In our monthly column, One Curious Ingredient, Michelle Peters-Jones explores the history and culinary use of ingredients or dishes that are unfamiliar to her — and probably many of us! Previously in our Food Trends TV column we highlighted Gochujang, the Korean hot pepper paste that's growing in popularity in North America. Today, Michelle takes a closer look at this one curious ingredient.
One of the things that fascinates me about food across the world is the preponderance of similarities between cuisines and the culture of food and eating.
Partly the consequence of early trade and travel and, in more modern times, that of globalization, food has always been a deep connection between people. To share food is to share bonds that help us understand each other. In more practical terms, with the whole controversy swirling around cultural appropriation, it's a fascinating look at where our food comes from, and how our backgrounds have affected our relationship with said food and culture.
Take, for example, hot chili sauces and pastes. Pretty much every culture in the world has its own version of hot sauce. Whether it's North African harissa, or Indian masala, or Louisiana hot sauce, or Thai nam phrik, or the Sri Lankan sambal, or even the currently ubiquitous Sriracha, hot sauce pretty much transcends borders. So this month's curious ingredient, for me, was gochujang, the Korean hot pepper paste.
Coming from India, I usually have no problem pronouncing the names of unusual ingredients, but it took me a while to start pronouncing gochujang correctly, even with the help of a Korean friend (at this point, I had a little bit of sympathy for my husband, who tried his best to pronounce vazuthanangapal curry. an eggplant dish from India). But eventually I managed to get it right, and also ended up chatting about it with my friend's mother while we were both top roping up a high wall (a story for another time, maybe).
What is Gochujang?
In its simplest form, gochujang is a Korean fermented hot chili pepper paste that can be used both as a condiment, when mixed with other ingredients like oil or sauce, and a cooking ingredient. Unlike a lot of hot sauces, which are made mainly with chilies and vinegar, gochujang also contains — along with gochu (Korean hot peppers) — sticky glutinous rice, fermented soy beans and salt, which is what gives it that addictive, umami taste.
What's interesting about gochujang, is that the variety of gochu, or chili peppers, that's used to make this paste is very specific to Korea and has to have a mildness and a certain level of spice. So, unlike a lot of other hot sauces, gochujang cannot be made using just any chilies.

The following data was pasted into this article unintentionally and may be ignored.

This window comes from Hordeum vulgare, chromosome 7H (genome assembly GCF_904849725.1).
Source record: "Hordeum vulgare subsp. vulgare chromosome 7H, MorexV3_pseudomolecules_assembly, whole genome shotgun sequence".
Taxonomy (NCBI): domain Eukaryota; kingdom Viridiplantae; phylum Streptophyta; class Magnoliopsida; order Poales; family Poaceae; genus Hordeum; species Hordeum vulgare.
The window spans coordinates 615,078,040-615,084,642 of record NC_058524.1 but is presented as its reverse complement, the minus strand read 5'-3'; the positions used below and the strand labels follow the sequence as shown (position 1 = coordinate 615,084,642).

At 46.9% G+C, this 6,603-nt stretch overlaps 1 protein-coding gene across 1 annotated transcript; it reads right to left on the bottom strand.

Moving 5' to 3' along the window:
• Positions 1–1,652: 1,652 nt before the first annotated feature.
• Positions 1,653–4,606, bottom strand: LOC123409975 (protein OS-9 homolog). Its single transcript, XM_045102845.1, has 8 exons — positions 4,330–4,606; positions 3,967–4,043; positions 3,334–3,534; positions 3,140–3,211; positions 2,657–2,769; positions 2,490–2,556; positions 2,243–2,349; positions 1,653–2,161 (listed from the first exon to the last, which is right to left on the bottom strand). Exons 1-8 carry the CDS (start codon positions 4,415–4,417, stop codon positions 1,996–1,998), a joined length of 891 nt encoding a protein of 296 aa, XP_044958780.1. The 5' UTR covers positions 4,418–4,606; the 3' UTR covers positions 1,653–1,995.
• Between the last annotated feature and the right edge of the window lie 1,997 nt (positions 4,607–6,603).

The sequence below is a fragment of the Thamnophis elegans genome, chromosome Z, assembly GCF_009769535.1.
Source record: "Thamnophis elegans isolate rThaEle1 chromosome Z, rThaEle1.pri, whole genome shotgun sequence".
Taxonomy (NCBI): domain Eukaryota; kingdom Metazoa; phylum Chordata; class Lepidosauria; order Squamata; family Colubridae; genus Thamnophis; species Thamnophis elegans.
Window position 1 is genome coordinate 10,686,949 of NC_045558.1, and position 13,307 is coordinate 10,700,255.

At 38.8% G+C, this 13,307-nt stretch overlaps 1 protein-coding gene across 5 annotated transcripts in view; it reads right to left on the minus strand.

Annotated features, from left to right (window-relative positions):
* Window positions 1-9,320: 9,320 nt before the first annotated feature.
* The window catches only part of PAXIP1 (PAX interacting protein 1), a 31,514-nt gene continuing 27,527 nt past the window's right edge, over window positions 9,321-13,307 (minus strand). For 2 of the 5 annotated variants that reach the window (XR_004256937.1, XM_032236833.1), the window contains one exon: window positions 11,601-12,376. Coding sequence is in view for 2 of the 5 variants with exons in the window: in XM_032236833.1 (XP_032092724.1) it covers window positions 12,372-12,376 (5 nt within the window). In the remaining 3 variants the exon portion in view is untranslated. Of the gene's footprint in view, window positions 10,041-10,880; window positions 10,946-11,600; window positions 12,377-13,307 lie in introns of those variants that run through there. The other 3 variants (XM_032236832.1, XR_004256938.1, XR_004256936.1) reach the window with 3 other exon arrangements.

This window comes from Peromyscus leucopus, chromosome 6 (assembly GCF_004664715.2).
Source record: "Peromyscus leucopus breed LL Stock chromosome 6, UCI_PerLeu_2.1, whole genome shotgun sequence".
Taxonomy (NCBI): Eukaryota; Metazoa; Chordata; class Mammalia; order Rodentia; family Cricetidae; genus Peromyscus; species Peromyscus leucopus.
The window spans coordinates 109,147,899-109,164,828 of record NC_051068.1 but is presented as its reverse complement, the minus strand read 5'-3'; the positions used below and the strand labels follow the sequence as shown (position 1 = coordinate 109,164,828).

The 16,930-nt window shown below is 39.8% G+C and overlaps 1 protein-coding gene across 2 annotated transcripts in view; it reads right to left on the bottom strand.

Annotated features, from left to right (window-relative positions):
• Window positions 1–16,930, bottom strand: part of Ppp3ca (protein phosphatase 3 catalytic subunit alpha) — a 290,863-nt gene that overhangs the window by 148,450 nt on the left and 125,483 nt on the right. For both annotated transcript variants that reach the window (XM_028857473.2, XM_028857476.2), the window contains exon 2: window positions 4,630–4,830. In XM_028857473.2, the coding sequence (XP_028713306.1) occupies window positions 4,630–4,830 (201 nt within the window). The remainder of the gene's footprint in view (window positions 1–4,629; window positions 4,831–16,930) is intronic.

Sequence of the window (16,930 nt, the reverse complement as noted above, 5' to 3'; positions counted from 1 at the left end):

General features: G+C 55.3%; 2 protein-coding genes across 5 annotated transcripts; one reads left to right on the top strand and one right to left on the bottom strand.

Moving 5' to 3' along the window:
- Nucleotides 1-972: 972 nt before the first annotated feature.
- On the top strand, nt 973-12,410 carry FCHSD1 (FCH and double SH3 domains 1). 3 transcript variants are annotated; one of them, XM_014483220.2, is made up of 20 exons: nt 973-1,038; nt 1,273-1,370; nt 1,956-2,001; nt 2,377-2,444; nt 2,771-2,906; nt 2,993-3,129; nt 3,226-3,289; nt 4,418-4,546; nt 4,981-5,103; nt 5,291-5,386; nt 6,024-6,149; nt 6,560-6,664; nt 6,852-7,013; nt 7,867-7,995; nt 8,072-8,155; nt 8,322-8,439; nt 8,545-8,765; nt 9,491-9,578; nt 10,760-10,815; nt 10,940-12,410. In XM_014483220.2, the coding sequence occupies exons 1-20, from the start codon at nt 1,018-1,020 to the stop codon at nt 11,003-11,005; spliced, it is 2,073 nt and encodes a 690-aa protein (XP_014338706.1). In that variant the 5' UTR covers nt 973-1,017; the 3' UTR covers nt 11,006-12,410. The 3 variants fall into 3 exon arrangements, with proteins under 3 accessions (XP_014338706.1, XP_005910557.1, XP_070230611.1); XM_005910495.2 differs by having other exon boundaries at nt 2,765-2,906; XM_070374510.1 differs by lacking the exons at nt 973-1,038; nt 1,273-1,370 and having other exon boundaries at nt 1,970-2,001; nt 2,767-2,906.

A recent paper claims that unlike the chili peppers used in Indian, Thai or Mexican cooking — which usually are of Central and South American origin — the Korean gochu is a biologically different variety, and has been cultivated much longer than chilies that were brought over from the new world (Kwon et al., 2015). The original chili seeds were thought to have been brought over by migratory birds, after which they became a staple in Korean cooking and, in particular, in the production of gochujang. This lends itself to a fascinating history of this pepper paste, which is quite unlike others, being produced a few hundred years before the arrival of other chilies in Asia.
Where to Buy Gochugang
Gochujang is available in most Asian markets and grocers, usually in rectangular, red plastic containers. A couple of popular brands are Haechandle and Dapsang Sunchang. Sunchang is in the southwest part of Korea, and this area was considered one of the best in producing the Korean gochu used for gochujang. It is also mentioned in older writings about gochujang.)
How to Use Gochujang
Despite its popularity, people do get confused about the usage of this paste. In Korea, as recounted to me by my friend's mother (yes, the one on the high wall), gochujang is used in a lot of dishes to add spice and depth. When used as a condiment or sauce, it's usually mixed in with other ingredients like sesame oil, soy sauce or sugar, to cut through its "raw" taste.
As a condiment or sauce, it's served with quite a few Korean dishes, including the popular bibimbap and ssam jang (a sauce that's known to accompany Korean barbeque). It's also used in everyday Korean dishes to add flavour and heat, including meat and vegetable soups, stews and marinades. Like a lot of other seasonings, it's best to add it a little at a time, until you like the flavour it imparts.
And finally, did you know that gochujang is part of the newly launched gastro-diplomacy program of the government of South Korea to increase awareness about Korean food as well as encourage more people to visit Korea as part of their food tours? They don't have to convince me much!
Have you used gochujang in any way? Let us know in the comments, including a link to any recipes you’ve posted!